...free to think freely


6th January 2023

A better way?

Joanna Williams has just published an article on CEIO, and more fully in The Times, entitled There’s a better way than diversity training in which she argues against the Diversity industry and the tokenism it promotes. One point is that some candidates might actually resent being offered appointments on the basis of membership of an identity group rather than their own merit, but the main argument is the cost which is thereby diverted from funding the poorly paid staff who actually deliver services, many of whom are from minority groups themselves.

Her article appears to make numerous valid points. I cannot help sympathising with the irony of someone being paid £40,000 pa to ensure staff recruited to £15,000 pa positions are both treated and required to treat others according to the apartheid by which the higher-paid person categorises them. Of course, the £40m cost added to the wages of those staff would only amount to say, £400 each if there are 100,000 of them, but that would still be a 2.7% pay rise.

What might be taken to justify the need for Diversity training could be, as I heard reported the other day, that minority ethnic women are four times as likely to die in childbirth as the majority. That statistic was used to prove the existence in the NHS of institutional racism, even though many of the nursing and midwifery staff are themselves from ethnic minorities. This logic seems to imply ethnic minorities are institutionally racist, even against their own minorities. Really?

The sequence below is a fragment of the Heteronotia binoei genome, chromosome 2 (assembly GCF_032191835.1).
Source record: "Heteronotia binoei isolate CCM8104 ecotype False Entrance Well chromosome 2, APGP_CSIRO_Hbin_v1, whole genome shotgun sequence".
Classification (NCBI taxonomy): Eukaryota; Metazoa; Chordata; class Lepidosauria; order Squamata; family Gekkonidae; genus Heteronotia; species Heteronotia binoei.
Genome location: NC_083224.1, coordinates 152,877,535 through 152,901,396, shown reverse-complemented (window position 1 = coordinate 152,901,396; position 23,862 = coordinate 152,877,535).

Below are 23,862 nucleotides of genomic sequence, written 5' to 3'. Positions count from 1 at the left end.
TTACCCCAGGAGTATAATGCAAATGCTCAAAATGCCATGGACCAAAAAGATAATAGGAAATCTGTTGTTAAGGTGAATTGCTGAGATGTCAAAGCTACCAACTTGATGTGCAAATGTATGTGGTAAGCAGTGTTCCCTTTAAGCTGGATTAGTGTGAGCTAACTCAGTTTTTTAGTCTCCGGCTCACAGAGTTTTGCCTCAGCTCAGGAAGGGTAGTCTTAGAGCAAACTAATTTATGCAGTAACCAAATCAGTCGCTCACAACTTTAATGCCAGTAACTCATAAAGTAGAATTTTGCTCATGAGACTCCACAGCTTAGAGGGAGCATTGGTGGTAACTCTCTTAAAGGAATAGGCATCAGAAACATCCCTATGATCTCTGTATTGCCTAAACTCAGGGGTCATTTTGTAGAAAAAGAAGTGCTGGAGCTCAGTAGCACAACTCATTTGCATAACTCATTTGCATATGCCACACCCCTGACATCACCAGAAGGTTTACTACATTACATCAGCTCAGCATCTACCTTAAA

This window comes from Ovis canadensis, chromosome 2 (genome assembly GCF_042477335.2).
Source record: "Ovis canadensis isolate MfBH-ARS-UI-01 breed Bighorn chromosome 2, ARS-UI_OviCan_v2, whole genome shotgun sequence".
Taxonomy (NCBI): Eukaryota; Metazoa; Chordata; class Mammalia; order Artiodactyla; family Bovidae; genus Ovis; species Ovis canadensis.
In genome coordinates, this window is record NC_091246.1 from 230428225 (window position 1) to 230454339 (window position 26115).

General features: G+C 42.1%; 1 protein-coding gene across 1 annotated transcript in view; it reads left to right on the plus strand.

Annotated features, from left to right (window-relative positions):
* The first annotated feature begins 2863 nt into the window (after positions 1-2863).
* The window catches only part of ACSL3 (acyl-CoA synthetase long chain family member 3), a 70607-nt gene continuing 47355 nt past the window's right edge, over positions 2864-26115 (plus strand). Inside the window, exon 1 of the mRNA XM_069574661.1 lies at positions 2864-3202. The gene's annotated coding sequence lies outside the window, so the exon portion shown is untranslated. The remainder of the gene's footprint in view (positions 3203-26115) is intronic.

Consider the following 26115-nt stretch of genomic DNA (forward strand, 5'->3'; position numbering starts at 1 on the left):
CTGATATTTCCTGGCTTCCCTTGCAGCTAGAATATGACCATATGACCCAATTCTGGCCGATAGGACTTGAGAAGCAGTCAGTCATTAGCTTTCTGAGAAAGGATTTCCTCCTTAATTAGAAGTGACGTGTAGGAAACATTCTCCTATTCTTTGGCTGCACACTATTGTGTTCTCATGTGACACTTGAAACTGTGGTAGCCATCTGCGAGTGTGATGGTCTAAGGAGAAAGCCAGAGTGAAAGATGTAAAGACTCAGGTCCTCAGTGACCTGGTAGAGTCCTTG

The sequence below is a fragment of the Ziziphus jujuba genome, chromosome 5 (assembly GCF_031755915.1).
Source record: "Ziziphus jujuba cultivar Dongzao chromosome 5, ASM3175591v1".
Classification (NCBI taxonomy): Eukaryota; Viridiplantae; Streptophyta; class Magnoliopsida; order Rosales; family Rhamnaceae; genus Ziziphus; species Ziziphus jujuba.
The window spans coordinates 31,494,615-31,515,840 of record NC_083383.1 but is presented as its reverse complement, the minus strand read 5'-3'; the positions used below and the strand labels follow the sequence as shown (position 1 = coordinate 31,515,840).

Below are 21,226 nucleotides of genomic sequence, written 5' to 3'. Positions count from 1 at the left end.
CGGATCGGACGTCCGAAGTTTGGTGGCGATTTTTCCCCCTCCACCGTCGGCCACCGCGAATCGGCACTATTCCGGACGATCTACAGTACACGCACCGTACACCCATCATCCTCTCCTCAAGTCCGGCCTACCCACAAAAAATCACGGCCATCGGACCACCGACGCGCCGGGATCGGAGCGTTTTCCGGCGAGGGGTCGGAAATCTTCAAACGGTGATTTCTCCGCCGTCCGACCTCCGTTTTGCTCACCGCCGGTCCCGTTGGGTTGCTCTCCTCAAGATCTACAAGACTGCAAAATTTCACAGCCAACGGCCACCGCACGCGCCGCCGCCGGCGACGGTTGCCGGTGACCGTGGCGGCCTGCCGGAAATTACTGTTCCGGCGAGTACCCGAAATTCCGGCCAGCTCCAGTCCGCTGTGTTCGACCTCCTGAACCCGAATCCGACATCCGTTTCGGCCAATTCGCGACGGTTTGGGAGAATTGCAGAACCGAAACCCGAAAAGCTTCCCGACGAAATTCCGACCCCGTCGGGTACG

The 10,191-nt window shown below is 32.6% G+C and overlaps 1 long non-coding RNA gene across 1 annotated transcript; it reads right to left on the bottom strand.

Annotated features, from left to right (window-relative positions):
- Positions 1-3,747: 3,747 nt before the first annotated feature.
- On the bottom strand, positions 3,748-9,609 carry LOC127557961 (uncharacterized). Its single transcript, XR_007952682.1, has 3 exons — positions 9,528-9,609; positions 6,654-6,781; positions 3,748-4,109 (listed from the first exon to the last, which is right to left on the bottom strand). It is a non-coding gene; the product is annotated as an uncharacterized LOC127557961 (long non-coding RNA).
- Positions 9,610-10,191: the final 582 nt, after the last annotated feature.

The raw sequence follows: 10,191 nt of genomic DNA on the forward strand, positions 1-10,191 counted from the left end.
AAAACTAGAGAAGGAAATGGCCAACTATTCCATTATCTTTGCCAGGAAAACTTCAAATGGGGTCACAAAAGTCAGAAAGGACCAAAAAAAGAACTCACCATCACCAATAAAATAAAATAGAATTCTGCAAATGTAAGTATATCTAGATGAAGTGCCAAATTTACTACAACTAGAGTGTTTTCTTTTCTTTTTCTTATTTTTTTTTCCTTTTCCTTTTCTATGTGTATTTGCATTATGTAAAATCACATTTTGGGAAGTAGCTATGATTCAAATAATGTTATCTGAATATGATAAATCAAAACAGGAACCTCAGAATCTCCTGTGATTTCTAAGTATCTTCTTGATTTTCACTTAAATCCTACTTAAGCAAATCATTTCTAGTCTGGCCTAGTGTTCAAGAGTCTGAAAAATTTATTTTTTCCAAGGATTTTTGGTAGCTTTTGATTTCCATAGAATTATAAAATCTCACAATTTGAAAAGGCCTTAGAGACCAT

One would expect the NHS, more than any other institution, to understand the necessity for accurate diagnosis before prescribing treatment, but apparently that does not apply to analysis of ethnic statistics. Instead of investigating the specific reasons for deaths and for the reason why death might be more prevalent in one social group than others, the service is just blamed for unfair discrimination. It’s easier that way, and it justifies highly paid non-clinical jobs.

One suggestion was that some Asian women, for example, might be less inclined to speak up and raise queries about their treatment if concerned because they do not feel empowered to do so. If that is true, it certainly is a problem, but where does that problem arise and what is to be done about it? Is it a cultural matter to do with subservience? Does that mean Asian women from certain cultural backgrounds need extra attention to ensure they are comfortable with what is done to them and more able to mention signs of distress? Possibly, but isn’t every patient entitled to that attention? If they don’t get it, is that racism or is it just an indication of an overworked service stretched too thin to provide proper care and that the more vulnerable, less complaining patients come off worse in such a situation? Is the remedy really about race, or could it be what’s really needed is a better-functioning NHS where everyone gets the care they need?

I cannot answer these questions because I lack sufficient information, but they do need answering before we can understand what needs to be done to improve the situation. Jumping to unproven conclusions and prescribing remedies based on presumption is no way to treat anyone in a service devoted to personal care.